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 Marcia Purse

Can Those with Mental Illnesses Serve in the U.S. Military?

By November 6, 2009

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I don't think anyone should be surprised the answer is no. As per the United States Army's regulation 40-501, the Standards of Medical Fitness, mental illnesses are disqualifying. Section 2-27 Learning, Psychiatric and Behavior Disorders provides an extensive list of specific disorders and conditions. In example, here are the specific rulings regarding mood disorders such as bipolar disorder:

d. Current mood disorders including, but not limited to, major depression (296.2-3), bipolar (296.4-7), affective psychoses (296.8-9), depressive not otherwise specified (311), are disqualifying.

(1) History of mood disorders requiring outpatient care for longer than 6 months by a physician or other mental health professional (V65.40), or inpatient treatment in a hospital or residential facility is disqualifying.

(2) History of symptoms consistent with a mood disorder of a repeated nature that impairs school, social, or work efficiency is disqualifying.

And yet there are any number of individuals with mental illness who are serving in the military. Scan any discussion board on this topic and you will find scads of advice about how to circumvent the regulations most in the vein of don't ask, don't tell. I even read one woman's story about how her recruiter counseled her to stop her meds and not include her psychiatric history in her medical write-up. Needless to say she washed out of boot camp.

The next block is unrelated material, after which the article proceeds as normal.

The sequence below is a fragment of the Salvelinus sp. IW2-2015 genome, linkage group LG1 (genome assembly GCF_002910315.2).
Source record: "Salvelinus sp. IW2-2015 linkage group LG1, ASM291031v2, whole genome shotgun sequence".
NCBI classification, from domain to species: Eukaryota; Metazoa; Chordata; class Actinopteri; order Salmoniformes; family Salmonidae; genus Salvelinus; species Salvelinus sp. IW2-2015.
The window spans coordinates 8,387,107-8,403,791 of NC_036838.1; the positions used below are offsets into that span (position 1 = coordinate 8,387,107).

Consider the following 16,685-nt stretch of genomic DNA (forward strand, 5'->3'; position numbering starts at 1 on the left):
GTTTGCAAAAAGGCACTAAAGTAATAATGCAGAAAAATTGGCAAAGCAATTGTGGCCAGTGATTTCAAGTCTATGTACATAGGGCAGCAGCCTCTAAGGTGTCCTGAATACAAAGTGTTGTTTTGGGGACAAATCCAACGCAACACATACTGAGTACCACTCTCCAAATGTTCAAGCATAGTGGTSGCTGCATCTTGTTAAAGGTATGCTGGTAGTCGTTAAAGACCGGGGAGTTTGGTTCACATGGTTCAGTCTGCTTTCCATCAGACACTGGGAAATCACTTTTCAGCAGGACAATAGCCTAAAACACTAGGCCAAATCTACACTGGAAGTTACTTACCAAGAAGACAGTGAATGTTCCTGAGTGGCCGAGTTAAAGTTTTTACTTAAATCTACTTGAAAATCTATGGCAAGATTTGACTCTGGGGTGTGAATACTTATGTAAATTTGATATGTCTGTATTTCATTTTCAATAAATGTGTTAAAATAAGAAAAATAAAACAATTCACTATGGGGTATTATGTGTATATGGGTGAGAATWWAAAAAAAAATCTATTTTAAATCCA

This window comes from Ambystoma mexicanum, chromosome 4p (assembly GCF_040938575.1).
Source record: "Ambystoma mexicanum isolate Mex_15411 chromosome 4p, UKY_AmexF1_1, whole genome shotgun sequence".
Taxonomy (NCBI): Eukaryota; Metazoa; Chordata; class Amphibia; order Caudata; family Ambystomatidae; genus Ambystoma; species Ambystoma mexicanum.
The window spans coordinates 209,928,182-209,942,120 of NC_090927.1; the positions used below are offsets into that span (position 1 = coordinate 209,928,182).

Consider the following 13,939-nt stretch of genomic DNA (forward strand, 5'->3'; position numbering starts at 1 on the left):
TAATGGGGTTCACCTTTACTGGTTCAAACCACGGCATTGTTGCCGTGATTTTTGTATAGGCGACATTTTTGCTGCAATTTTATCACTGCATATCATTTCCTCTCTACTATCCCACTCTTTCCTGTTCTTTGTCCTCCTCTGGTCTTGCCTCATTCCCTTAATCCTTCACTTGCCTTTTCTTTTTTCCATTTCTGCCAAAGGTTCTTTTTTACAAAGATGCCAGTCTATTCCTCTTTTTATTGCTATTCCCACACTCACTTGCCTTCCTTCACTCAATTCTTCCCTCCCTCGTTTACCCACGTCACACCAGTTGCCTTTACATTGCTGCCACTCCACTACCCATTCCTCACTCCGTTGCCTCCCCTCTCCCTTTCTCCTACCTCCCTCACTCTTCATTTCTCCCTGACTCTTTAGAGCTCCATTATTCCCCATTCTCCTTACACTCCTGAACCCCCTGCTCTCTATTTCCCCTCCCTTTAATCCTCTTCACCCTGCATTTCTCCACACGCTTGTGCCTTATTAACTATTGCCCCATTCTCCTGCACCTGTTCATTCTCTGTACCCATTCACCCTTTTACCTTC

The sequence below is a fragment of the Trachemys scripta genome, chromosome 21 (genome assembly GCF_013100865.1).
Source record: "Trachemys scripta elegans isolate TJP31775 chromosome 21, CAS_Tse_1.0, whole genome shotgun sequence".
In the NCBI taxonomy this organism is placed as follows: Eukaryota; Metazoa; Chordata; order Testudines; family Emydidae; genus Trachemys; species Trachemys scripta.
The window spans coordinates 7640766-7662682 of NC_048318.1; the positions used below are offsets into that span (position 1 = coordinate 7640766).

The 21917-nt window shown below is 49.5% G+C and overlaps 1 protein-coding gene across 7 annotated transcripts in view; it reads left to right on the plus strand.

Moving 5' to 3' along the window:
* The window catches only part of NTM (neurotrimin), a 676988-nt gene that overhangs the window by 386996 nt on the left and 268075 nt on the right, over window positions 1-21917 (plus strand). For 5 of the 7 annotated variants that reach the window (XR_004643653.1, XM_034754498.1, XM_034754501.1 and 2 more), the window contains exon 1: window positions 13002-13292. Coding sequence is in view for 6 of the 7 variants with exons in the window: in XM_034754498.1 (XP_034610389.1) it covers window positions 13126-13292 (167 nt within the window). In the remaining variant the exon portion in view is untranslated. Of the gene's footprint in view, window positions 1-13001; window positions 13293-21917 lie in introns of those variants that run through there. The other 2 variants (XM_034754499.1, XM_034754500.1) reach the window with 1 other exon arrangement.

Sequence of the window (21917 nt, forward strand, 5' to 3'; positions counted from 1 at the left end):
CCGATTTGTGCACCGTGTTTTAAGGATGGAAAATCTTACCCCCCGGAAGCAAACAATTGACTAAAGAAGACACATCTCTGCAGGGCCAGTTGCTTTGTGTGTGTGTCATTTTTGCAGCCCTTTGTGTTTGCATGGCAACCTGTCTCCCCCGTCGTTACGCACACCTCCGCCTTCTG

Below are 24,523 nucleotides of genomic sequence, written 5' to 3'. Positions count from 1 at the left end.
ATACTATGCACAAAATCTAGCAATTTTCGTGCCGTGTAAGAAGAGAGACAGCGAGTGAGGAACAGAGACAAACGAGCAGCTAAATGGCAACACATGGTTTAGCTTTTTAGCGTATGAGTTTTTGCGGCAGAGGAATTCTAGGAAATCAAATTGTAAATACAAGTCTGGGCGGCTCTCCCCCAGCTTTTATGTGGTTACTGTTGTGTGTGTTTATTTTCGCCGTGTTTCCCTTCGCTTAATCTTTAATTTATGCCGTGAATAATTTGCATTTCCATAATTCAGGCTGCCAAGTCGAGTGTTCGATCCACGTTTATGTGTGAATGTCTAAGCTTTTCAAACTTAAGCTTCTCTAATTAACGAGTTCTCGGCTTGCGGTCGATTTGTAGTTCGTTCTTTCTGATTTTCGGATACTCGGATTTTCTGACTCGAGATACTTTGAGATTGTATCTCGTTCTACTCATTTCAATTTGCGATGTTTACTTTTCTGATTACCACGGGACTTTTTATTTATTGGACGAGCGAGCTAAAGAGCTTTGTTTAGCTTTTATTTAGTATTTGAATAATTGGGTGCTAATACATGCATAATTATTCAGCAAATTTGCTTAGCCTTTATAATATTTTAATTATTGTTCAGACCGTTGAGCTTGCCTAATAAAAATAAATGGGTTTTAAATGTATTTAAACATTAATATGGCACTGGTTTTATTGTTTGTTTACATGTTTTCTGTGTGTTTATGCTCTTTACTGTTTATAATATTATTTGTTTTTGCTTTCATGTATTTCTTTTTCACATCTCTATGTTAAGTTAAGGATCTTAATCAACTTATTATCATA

In light of yesterday's tragic event at Foot Hood and given the reported lack of mental stability of the perpetrator, Major Nidal Malik Hasan, we are going to see a lot of discussion over the next few weeks regarding mental health of those serving in our armed forces. What is your take on this? ~Kimberly

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November 6, 2009 at 11:36 am
(1) raginald says:

is the military
a form of mental Illness????
will any sound healthy Person ever join
Military, Police, Justice????
where will we find sound healthy persons????
can a person not being sound healthy
judge over any person????
who will ask such forbidden questions?
who will allow an answer?

November 6, 2009 at 11:41 am
(2) beth says:

Given the events of yesterday, I think that the timing of this post is insensitive. I think this is an important topic, but I think it would be best covered at a different time.

November 6, 2009 at 11:44 am
(3) beth says:

I should have written more, but a lot of the information at this point is at the “speculation” stage. I know it’s good to cover things early, but we don’t know enough about the people involved to speculate about what happened or how. A lot of misconceptions about people with mental illnesses are built on this kind of speculation in the press.

November 6, 2009 at 12:13 pm
(4) todd says:

Though I agree, those with mental illness should not serve in the military, my service in the military was the proudest I’ve felt in my life.
I was diagnosed with bipolar disorder while in the military and subsequently discharged. It was a devastating period in my life, but I understand the reasoning.
Looking back, I know I could not carry out the duties required of me having experienced the highs and lows this illness has taken me through.
However, the Dept of Defense does employ civilians with mental illnesses who support military operations.
To raginald, please explain your cryptic musings.
To beth, regarding the Fort Hood incident, there has been no mention of mental illness as an excuse for these tragic events.
Sane or not, the man lost his mind and killed innocents because he was selfish and couldn’t reconcile his duties with his beliefs.